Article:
The non-profit NGO "Alaska Community Action on Toxics"  has set up a system to receive money and to make sure that healthy foods are purchased and taken to St Lawrence Island for direct distribution to families. They are doing this with no overhead costs and are currently working to secure free shipping to the Island.  

All funds collected will be paid directly to the non-profit NGO "Alaska Community Action on Toxics" in care of their accountant Holly Kent for the purposes of this project.

While the overall goal is to raise $35,000 all of the monies collected will be used to buy nutritious healthy food for the community on December 1st, 2013 and shipped to St. Lawrence Island in order to arrive by Christmas.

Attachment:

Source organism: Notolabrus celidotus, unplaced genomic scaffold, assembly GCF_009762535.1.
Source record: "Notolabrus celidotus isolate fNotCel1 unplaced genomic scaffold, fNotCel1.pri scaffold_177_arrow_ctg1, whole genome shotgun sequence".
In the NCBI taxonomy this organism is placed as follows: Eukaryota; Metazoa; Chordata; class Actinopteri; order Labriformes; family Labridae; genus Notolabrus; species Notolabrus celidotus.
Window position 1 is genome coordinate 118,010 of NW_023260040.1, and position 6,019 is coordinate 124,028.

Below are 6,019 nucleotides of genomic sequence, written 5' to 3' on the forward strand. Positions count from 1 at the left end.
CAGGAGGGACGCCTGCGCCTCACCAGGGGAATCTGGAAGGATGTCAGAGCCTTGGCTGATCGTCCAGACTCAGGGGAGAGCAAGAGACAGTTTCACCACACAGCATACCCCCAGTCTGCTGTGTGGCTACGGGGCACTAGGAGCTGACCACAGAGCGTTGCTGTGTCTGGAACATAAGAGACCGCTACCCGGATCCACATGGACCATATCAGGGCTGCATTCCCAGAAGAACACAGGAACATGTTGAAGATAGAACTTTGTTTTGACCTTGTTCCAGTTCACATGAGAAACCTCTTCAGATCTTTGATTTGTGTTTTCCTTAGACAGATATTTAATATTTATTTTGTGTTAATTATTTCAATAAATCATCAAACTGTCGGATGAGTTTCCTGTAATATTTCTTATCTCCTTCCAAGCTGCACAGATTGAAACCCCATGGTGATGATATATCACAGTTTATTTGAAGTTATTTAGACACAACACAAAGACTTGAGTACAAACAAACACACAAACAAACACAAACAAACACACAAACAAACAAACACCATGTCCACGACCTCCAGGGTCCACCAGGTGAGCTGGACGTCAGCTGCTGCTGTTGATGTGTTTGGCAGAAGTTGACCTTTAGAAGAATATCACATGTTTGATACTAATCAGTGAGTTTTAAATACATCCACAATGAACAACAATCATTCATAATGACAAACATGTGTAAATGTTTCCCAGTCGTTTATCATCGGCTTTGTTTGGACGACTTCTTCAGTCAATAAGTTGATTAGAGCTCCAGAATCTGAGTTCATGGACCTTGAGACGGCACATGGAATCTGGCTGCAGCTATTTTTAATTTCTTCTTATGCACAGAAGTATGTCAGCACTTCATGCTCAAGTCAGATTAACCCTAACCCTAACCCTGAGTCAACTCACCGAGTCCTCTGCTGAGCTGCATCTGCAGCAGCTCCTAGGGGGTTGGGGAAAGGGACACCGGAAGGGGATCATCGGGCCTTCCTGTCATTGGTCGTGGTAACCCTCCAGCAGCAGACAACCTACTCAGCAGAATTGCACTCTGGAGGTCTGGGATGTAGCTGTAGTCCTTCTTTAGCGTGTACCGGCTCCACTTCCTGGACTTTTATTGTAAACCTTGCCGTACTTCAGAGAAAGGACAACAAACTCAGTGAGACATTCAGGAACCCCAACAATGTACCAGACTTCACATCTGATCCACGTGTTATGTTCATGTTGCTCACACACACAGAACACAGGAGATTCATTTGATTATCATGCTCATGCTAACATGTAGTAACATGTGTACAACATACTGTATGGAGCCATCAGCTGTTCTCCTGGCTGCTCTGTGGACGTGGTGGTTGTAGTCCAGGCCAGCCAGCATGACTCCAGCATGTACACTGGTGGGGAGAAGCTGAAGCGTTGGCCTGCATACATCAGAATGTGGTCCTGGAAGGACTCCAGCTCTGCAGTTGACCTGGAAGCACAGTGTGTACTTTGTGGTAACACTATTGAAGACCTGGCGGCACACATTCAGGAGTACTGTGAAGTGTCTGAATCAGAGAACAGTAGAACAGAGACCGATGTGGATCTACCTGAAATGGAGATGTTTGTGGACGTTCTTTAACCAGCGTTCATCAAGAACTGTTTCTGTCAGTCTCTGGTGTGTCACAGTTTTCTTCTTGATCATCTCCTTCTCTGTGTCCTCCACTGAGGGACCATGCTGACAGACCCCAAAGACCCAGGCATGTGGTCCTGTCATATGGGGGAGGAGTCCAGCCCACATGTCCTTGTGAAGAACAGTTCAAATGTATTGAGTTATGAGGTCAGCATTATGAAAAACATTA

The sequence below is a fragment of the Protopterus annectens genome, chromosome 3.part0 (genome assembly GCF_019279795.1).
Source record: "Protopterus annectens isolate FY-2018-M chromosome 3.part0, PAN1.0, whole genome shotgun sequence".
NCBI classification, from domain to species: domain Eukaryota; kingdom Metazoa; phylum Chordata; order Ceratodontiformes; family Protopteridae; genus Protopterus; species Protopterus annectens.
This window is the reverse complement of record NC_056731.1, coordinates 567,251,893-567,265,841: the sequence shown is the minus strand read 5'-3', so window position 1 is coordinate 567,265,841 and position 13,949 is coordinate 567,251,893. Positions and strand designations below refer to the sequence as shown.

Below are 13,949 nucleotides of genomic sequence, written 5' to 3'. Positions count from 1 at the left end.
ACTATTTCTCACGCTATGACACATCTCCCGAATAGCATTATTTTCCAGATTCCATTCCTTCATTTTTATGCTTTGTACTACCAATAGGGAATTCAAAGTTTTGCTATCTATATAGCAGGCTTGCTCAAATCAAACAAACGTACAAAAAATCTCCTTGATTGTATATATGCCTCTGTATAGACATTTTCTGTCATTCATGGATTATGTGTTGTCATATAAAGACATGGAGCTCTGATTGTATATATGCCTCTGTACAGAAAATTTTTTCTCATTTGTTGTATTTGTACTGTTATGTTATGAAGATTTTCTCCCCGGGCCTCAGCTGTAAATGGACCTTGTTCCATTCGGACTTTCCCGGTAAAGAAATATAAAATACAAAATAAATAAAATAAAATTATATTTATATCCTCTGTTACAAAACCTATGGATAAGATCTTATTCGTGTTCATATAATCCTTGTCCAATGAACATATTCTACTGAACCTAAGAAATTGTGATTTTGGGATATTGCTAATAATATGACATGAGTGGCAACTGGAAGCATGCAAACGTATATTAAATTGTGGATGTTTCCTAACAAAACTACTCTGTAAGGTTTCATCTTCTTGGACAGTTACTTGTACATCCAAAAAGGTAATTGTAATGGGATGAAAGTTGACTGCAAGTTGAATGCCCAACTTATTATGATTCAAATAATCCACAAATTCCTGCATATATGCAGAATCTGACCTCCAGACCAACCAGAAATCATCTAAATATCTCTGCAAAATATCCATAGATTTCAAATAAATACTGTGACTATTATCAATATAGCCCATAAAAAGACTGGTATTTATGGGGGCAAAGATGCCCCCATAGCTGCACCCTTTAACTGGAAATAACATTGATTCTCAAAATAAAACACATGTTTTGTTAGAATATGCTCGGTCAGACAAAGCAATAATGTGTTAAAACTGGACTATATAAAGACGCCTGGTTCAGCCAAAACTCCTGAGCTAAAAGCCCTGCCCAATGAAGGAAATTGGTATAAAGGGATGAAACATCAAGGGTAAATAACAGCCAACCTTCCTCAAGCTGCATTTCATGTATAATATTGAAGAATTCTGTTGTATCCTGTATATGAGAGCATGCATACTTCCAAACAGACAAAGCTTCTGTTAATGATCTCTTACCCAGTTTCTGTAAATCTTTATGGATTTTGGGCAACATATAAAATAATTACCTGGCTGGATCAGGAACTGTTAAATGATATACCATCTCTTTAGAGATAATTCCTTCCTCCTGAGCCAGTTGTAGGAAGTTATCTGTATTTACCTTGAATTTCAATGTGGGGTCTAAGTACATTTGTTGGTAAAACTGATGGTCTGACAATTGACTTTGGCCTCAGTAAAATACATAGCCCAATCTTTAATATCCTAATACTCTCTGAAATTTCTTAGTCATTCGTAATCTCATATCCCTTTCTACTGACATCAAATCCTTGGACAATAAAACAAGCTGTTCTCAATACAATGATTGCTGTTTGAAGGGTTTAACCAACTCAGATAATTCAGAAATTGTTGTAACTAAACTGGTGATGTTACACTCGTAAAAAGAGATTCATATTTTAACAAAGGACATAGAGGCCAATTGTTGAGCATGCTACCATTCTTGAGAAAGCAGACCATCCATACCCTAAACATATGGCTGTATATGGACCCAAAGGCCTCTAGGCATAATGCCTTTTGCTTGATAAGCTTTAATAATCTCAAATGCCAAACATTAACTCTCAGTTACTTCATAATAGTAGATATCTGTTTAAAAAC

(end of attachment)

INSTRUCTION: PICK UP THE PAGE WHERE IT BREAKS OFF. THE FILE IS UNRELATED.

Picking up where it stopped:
Help A Community Survive:

The Yupik communities on St. Lawrence Island have withstood military occupation, contamination and now face climate change.  With your help they can withstand the worst hunting season in living memory...  

These are people on the front lines of climate change who have been contaminated by PCBs and other chemicals.  These are indigenous people at the intersection of two types of environmental injustice.

By supporting this project you support a sustainable community and a beautiful culture on the brink of oblivion in the high Arctic.


If you can't donate please share this.  Like this.  Genuinely.  Reflect on this.  Spread the word about what is happening up there through your network, be it social media, your family, your friends or your co-workers.  

These people are on the front lines of climate change and environmental justice issues and suffer because others refuse to act.